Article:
One moleskin notebook gives way to the next…

Posted: November 5, 2007 in Blog

“The best stuff you ever write comes from a place you don’t understand.”

I read that line in the obituary of journalist R.W. (Johnny) Apple, Jr., who passed away in Oct. 2006, and immediately knew I needed to write it down, because it expressed that exact feeling you get when you’ve written something that clicks. It’s a sort of “Hey I never thought of it that way before, but I like it” feeling.

Luckily, I had my moleskin notebook nearby to jot down the obituary quote. Okay, maybe it wasn’t so much a case of luck. That little notebook has a knack for being there when I most need it (other lines from that obituary that made it into the notebook: “Drama, and a lot of dash, followed Mr. Apple as night follows day” and “He looked like a wrinkle bomb had hit him.”)

Flipping through the now-full notebook, whose first entry is dated just over a year ago, I am reminded of the places I visited, and people I was with when something— an idea, a quote, a reminder— presented itself. There are lists of books to read, itineraries for reporting trips, ideas for planned afternoons with friends or a friend and certain phrasings I stumbled across reading articles and books that I wanted to remember (such as describing a winding river as being “all elbows”).

In fact, I happened to be writing in the book when I got the call offering the opportunity to drop everything and move to East Africa. “UGANDA!!!!!!!” is written in huge lettering across that page.

One entry still intrigues me: taking the train back to Toronto from Montreal, we passed what looked to be an abandoned train station with very little around it. In shaky, I’m-writing-this-while-riding-a-train handwriting, appears the note “Ernestown, west of Kingston. Abandoned railway station with a few houses. Ghost town? Jan. 30.07”

Anyone know the answer to that one?

About half the book is filled with notes from here in Uganda. There are a few interviews with residents of IDP camps in Northern Uganda: “Man hid under shea nut tree during massacre. Has bullet wound on left wrist (showed me). Told villagers to run away as the rebels stormed from the far side. Today he wears torn knit sweater. He left his home at 5 p.m. that day. Going to harvest honey at nearby village. But met rebels on the way so turned and ran back. When he arrived he was asked by the military why he was running. They wanted to know where the rebels were coming from. He told everyone to run east. The military went to meet the rebels but rebels had since moved and so entered the village while military was out looking for them. Three groups of rebels attacked from three fronts. When he was pointing people to run, the rebels shot him in wrist. Government forces were on one side, rebels on the other. He was caught in the middle under the only tree. So started praying to Job (Why Job?). Then he tried to run (says he did it unconsciously). Can’t explain how he got away. Fell in a hole and shell exploded nearby, covering him in dirt. But jumped out of trench and ran. They were shooting at him. He came back next morning and there were dead bodies everywhere, and all huts were burned.”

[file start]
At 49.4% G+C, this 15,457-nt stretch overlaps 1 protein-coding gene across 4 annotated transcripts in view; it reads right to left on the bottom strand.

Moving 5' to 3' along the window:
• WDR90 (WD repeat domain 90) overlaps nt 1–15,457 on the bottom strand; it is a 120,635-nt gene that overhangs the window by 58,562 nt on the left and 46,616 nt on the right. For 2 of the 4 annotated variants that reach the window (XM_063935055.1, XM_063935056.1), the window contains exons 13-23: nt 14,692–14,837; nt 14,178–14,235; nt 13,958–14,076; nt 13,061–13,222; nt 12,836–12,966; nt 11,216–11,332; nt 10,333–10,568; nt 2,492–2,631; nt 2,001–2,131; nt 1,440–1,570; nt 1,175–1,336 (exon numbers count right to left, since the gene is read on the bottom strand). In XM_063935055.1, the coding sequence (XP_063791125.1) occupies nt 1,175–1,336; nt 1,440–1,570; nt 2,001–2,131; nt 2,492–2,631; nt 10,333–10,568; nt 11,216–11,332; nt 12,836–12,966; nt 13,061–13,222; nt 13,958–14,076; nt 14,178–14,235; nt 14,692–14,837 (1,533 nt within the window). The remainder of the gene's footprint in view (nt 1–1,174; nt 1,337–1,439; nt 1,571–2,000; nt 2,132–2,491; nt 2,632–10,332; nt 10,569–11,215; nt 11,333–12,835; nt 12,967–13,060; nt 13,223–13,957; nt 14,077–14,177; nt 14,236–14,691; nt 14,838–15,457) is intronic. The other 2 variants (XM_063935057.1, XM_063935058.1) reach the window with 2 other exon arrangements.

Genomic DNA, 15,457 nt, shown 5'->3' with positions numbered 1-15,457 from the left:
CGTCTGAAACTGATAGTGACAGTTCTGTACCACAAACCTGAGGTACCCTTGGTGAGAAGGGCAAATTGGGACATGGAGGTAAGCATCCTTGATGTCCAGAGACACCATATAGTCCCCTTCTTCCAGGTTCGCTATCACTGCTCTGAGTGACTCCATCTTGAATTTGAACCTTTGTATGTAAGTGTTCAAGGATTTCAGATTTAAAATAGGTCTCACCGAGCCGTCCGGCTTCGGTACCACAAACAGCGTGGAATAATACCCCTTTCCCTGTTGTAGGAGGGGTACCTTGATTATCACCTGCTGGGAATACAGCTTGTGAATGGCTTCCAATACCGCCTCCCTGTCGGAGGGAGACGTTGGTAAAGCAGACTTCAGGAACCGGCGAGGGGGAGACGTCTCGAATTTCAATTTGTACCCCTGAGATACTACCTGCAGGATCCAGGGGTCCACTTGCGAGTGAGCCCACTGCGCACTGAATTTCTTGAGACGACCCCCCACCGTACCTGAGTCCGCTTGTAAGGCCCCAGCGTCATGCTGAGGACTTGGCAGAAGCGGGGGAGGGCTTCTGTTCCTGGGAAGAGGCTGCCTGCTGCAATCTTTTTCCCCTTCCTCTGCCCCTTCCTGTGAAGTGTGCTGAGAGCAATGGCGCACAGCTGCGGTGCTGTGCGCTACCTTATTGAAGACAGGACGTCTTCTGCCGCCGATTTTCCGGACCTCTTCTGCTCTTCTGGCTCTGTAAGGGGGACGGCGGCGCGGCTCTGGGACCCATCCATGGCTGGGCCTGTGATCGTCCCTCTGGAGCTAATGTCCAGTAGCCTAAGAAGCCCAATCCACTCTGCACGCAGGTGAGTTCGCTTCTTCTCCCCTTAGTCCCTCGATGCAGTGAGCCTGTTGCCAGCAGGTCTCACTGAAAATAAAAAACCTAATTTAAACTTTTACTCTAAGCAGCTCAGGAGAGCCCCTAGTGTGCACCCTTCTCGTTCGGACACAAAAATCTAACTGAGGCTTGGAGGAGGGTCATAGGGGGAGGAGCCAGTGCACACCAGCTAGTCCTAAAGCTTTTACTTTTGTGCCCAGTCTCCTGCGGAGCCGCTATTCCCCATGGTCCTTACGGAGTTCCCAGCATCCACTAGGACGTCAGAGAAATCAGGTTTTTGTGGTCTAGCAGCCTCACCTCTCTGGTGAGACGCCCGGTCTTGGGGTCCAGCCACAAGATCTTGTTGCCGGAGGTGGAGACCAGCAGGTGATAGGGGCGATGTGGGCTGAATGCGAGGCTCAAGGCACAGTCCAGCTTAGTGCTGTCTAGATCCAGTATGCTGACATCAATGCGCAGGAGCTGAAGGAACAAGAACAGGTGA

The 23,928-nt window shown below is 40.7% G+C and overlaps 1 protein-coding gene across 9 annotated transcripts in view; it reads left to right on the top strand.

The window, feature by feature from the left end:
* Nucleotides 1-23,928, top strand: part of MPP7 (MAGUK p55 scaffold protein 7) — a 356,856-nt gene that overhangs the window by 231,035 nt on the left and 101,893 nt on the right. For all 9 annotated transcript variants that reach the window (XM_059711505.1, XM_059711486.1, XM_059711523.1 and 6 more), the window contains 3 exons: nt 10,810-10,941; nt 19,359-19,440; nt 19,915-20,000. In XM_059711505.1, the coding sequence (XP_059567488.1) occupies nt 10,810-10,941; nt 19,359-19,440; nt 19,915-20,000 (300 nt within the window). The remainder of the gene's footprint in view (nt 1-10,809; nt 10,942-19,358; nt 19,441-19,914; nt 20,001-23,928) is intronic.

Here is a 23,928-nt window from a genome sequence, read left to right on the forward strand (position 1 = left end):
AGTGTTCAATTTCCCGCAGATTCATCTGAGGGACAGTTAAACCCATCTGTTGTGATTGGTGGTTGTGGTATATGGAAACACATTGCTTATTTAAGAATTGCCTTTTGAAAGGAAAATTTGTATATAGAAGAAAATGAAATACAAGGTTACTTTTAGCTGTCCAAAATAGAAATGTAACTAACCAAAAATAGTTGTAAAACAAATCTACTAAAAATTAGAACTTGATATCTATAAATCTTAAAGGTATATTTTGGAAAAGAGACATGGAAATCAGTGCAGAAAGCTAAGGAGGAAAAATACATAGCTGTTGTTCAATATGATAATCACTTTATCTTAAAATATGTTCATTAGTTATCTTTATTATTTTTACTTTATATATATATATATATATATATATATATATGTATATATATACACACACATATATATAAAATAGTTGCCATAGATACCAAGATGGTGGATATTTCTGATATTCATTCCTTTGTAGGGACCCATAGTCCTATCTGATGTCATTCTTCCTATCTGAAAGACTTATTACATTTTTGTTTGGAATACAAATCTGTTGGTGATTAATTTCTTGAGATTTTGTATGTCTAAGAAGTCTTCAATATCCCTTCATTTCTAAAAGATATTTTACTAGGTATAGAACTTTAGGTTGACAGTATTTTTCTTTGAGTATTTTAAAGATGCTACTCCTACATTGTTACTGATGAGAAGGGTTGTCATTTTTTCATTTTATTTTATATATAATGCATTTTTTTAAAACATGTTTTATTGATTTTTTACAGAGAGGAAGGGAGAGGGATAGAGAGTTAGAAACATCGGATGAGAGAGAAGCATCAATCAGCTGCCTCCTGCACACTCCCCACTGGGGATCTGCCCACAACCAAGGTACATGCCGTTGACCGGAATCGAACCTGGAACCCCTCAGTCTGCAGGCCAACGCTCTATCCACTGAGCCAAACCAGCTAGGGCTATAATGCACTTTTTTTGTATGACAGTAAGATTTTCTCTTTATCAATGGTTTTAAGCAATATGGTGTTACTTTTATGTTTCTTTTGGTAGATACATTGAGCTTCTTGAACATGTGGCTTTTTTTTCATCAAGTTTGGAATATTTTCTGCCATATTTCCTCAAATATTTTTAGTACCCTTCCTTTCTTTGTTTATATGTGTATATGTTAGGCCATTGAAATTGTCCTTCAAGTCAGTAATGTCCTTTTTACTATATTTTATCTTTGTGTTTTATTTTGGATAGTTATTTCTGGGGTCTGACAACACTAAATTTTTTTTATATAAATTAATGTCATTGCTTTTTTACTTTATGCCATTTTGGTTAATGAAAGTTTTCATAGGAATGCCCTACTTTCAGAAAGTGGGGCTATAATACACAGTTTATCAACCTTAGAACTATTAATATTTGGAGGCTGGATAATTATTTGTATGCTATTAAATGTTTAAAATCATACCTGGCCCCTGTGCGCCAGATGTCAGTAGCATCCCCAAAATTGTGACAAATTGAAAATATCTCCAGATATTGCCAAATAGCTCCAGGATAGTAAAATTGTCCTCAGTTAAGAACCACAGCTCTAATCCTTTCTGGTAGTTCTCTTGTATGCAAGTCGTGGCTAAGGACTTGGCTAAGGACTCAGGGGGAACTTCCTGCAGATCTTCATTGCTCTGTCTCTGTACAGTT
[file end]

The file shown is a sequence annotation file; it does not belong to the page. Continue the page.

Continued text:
At the end of this entry is the man’s name, “Tom Omara”, written in his shaky penmanship. So shaky that I had to ask him to verbally spell his name so I could re-write his name above his writing of it to make sure I had the spelling correct.

On the next page, the testimony of a 16-year old boy who three years ago survived the massacre described above. But not before witnessing the execution of his older brother and then being abducted by the rebels. Here, he describes the forced march through the bush: “They were killing people on the way using pangas and spears. They didn’t want to waste bullets.”

There are, unfortunately, a fair number of entries like that in the last half of the notebook. But they’re not all so tragic.

There are notes about words and phrases in Luganda that I was told and now try to remember. There are e-mail addresses and phone numbers of fantastic and wonderful people I have met along the way and random jottings of wild travel ideas that have come up in the company of others here.

But with the jotting of one final wild travel idea, and a couple more books I want to read, I have reached the end of one moleskin notebook.

When a Canadian flying here asked me if she could bring anything from home, my answer was “Yes! Bring a moleskin notebook!”

And so a new, fresh notebook, still in its wrapper, waits for its pages to be filled.
From one moleskin to the next

  1. Karen says:

    I experimented with the reporter flip-up version, and it is a pale imitation of our ol’ faithful. Note for when you return: stick to the notebook style.

  2. Andrew says:

    Wow — crazy! I too experimented with the flip-up, and was just about to caution you of the same…
    I’m making good headway through a non-Moleskin just now, writing five times as much just to finish it off and get back into that minimalist black delight…

  3. mattroberts says:

    Surprisingly enough, I bought a new this morning.

  4. cmason2 says:

    A.T., are your to-do lists now written in size 25 font just to finish off the notebook? I shall clip my pen to my t-shirt collar today in your honour, friend.

    Glad to see I’m not the only moleskin addict.

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